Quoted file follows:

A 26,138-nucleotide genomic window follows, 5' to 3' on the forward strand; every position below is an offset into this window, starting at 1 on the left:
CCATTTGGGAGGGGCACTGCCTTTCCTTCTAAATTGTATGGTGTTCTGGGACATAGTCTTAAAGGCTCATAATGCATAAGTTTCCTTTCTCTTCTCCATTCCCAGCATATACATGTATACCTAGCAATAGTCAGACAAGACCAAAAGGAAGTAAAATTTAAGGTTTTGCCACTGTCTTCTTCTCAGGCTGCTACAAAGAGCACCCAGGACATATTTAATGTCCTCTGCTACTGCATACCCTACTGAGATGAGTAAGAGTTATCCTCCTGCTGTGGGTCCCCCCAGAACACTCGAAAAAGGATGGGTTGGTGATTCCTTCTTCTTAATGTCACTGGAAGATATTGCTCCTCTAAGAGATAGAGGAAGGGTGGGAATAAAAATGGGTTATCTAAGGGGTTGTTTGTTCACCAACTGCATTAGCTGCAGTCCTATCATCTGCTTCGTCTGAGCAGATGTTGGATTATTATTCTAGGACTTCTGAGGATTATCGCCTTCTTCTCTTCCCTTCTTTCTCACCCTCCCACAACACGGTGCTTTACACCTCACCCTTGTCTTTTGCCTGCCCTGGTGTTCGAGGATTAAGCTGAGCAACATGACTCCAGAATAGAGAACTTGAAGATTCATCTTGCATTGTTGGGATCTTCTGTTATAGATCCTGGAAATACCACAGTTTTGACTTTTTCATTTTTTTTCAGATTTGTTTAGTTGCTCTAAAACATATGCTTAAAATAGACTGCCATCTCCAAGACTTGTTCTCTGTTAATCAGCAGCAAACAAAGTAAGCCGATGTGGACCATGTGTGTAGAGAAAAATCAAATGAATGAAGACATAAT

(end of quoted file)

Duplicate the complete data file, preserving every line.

A 26,138-nucleotide genomic window follows, 5' to 3' on the forward strand; every position below is an offset into this window, starting at 1 on the left:
CCATTTGGGAGGGGCACTGCCTTTCCTTCTAAATTGTATGGTGTTCTGGGACATAGTCTTAAAGGCTCATAATGCATAAGTTTCCTTTCTCTTCTCCATTCCCAGCATATACATGTATACCTAGCAATAGTCAGACAAGACCAAAAGGAAGTAAAATTTAAGGTTTTGCCACTGTCTTCTTCTCAGGCTGCTACAAAGAGCACCCAGGACATATTTAATGTCCTCTGCTACTGCATACCCTACTGAGATGAGTAAGAGTTATCCTCCTGCTGTGGGTCCCCCCAGAACACTCGAAAAAGGATGGGTTGGTGATTCCTTCTTCTTAATGTCACTGGAAGATATTGCTCCTCTAAGAGATAGAGGAAGGGTGGGAATAAAAATGGGTTATCTAAGGGGTTGTTTGTTCACCAACTGCATTAGCTGCAGTCCTATCATCTGCTTCGTCTGAGCAGATGTTGGATTATTATTCTAGGACTTCTGAGGATTATCGCCTTCTTCTCTTCCCTTCTTTCTCACCCTCCCACAACACGGTGCTTTACACCTCACCCTTGTCTTTTGCCTGCCCTGGTGTTCGAGGATTAAGCTGAGCAACATGACTCCAGAATAGAGAACTTGAAGATTCATCTTGCATTGTTGGGATCTTCTGTTATAGATCCTGGAAATACCACAGTTTTGACTTTTTCATTTTTTTTCAGATTTGTTTAGTTGCTCTAAAACATATGCTTAAAATAGACTGCCATCTCCAAGACTTGTTCTCTGTTAATCAGCAGCAAACAAAGTAAGCCGATGTGGACCATGTGTGTAGAGAAAAATCAAATGAATGAAGACATAAT